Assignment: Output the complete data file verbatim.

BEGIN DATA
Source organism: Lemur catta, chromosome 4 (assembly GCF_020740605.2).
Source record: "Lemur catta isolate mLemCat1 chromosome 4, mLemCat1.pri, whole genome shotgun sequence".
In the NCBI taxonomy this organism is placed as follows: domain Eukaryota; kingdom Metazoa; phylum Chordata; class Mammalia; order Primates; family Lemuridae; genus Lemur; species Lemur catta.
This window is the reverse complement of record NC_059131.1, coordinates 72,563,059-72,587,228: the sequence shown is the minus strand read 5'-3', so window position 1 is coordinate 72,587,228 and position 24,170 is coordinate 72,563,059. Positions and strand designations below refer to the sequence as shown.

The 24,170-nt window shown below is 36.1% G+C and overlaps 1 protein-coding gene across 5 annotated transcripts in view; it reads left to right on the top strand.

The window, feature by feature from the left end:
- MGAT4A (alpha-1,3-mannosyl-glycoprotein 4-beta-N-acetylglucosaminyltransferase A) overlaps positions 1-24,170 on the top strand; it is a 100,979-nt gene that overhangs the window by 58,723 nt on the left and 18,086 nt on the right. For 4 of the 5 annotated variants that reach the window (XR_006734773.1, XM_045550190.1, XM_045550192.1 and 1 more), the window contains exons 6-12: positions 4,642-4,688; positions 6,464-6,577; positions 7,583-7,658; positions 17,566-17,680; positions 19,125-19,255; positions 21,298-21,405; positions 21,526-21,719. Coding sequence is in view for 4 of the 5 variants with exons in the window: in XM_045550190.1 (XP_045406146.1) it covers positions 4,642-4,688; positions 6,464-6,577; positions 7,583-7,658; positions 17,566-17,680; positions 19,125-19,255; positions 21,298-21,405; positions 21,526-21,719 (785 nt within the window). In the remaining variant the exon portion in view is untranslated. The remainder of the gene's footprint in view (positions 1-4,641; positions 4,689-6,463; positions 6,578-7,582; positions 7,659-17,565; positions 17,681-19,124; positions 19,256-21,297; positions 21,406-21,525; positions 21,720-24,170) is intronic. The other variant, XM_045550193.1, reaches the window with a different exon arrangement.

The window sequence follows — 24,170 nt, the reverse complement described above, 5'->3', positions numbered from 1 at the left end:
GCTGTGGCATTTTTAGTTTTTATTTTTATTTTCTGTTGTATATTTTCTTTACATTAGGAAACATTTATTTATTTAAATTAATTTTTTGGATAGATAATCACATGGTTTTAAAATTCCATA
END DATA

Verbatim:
Source organism: Lemur catta, chromosome 4 (assembly GCF_020740605.2).
Source record: "Lemur catta isolate mLemCat1 chromosome 4, mLemCat1.pri, whole genome shotgun sequence".
In the NCBI taxonomy this organism is placed as follows: domain Eukaryota; kingdom Metazoa; phylum Chordata; class Mammalia; order Primates; family Lemuridae; genus Lemur; species Lemur catta.
This window is the reverse complement of record NC_059131.1, coordinates 72,563,059-72,587,228: the sequence shown is the minus strand read 5'-3', so window position 1 is coordinate 72,587,228 and position 24,170 is coordinate 72,563,059. Positions and strand designations below refer to the sequence as shown.

The 24,170-nt window shown below is 36.1% G+C and overlaps 1 protein-coding gene across 5 annotated transcripts in view; it reads left to right on the top strand.

The window, feature by feature from the left end:
- MGAT4A (alpha-1,3-mannosyl-glycoprotein 4-beta-N-acetylglucosaminyltransferase A) overlaps positions 1-24,170 on the top strand; it is a 100,979-nt gene that overhangs the window by 58,723 nt on the left and 18,086 nt on the right. For 4 of the 5 annotated variants that reach the window (XR_006734773.1, XM_045550190.1, XM_045550192.1 and 1 more), the window contains exons 6-12: positions 4,642-4,688; positions 6,464-6,577; positions 7,583-7,658; positions 17,566-17,680; positions 19,125-19,255; positions 21,298-21,405; positions 21,526-21,719. Coding sequence is in view for 4 of the 5 variants with exons in the window: in XM_045550190.1 (XP_045406146.1) it covers positions 4,642-4,688; positions 6,464-6,577; positions 7,583-7,658; positions 17,566-17,680; positions 19,125-19,255; positions 21,298-21,405; positions 21,526-21,719 (785 nt within the window). In the remaining variant the exon portion in view is untranslated. The remainder of the gene's footprint in view (positions 1-4,641; positions 4,689-6,463; positions 6,578-7,582; positions 7,659-17,565; positions 17,681-19,124; positions 19,256-21,297; positions 21,406-21,525; positions 21,720-24,170) is intronic. The other variant, XM_045550193.1, reaches the window with a different exon arrangement.

The window sequence follows — 24,170 nt, the reverse complement described above, 5'->3', positions numbered from 1 at the left end:
GCTGTGGCATTTTTAGTTTTTATTTTTATTTTCTGTTGTATATTTTCTTTACATTAGGAAACATTTATTTATTTAAATTAATTTTTTGGATAGATAATCACATGGTTTTAAAATTCCATA